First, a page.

What's the evidence to support the claims behind this popular weight loss supplement?
Losing weight isn't easy. Keeping it off can be just as challenging. So, when we hear about a pill that supposedly subdues your appetite or revs up your fat-burning metabolism, we want so badly to believe that the claims are true! My friend Carly, for example, is a fit and youthful-looking 62. She's worked hard over the years to get and stay slim and for the last couple of years has been taking garcinia cambogia. She's convinced that the supplement takes the edge off her appetite and keeps her on track. Could she be onto something or has she simply fallen prey to good marketing or wishful thinking?
See also: How to Lose Weight Without Dieting;
What's in Garcinia Cambogia?
The fact that HCA has actually been the subect of scientific research puts it significantly ahead of many weight loss supplements.
Garcinia cambogia is a fruit native to Asia and India. The rind, which has a sour flavor similar to tamarind, is traditionally used in curries and other condiments. The fruit also contains a compound called Hydroxycitric Acid (HCA), which has been studied as a potential weight loss agent. The fact that HCA has actually been the subect of scientific research puts it significantly ahead of many weight loss supplements. But what did the research reveal?
Research on Garcinia Cambogia for Weight Loss
Early research on garcinia and HCA was actually sort of promising. High doses appeared to suppress the accumulation of fat in lab rats and a couple different plausible mechanisms were identified. It was enough to build a believable story--and when it comes to weight loss supplements, that's really all you need to be off and running.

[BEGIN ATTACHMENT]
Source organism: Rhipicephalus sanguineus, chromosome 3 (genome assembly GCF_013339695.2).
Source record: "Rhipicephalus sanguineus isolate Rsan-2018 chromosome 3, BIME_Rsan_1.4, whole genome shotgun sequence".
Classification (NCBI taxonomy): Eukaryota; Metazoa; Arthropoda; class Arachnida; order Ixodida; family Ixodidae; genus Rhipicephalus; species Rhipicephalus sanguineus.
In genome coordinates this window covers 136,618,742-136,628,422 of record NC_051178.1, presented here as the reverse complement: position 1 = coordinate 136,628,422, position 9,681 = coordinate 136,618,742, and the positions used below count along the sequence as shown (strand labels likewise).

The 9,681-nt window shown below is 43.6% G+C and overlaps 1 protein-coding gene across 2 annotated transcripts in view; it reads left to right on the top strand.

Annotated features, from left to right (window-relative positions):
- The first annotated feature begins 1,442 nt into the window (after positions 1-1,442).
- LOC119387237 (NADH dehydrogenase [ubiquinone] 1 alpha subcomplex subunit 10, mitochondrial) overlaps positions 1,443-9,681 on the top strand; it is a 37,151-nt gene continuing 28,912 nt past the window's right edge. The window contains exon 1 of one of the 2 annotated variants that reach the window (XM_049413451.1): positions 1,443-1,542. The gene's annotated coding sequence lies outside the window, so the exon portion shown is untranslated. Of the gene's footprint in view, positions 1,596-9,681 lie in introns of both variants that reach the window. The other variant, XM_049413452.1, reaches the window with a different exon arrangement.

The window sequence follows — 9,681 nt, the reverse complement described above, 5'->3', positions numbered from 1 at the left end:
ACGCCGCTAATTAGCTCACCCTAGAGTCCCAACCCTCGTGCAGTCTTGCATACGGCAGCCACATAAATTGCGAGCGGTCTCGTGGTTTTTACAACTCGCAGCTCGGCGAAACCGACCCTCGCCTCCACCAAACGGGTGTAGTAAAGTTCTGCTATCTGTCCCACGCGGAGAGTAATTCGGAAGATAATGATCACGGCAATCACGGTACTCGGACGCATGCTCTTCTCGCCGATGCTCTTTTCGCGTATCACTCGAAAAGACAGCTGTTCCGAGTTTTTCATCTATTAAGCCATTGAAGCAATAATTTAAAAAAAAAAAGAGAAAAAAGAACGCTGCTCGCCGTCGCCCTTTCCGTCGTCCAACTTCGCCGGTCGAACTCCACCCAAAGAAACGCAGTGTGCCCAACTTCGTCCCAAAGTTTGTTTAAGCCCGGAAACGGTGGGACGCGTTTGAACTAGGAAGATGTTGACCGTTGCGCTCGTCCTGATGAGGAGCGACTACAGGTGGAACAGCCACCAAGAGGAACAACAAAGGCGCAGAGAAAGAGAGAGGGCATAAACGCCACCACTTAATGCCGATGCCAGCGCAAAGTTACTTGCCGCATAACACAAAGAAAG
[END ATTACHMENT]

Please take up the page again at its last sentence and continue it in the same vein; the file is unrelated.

Unfortunately, subsequent research on humans was significantly less encouraging. In one study, researchers put 135 overweight people on a high-fiber, low-calorie diet for 12 weeks. Half of them took garcinia cambogia and half took a placebo. Everybody in the study lost a significant amount of weight, thanks to the low-calorie diet. But there was no difference between the two groups. That study was published in JAMA in 1998.
Over the next decade or so, a couple dozen additional studies were done. Many of them were small. Some of them weren't particularly well designed. And the results varied. Some studies found positive effects, which helped bolster its reputation and spur supplement sales. Other studies, however, failed to find any benefit from taking garcinia. So, what should we believe?
When you have a whole bunch of studies on the same subject, researchers will often attempt to pool the data from all the studies and re-crunch the numbers. This is called a meta-analysis and the results are generally considered to be more reliable than the individual studies. And in 2011, researchers conducted meta-analysis of all the published studies on HCA as a weight loss aid for humans...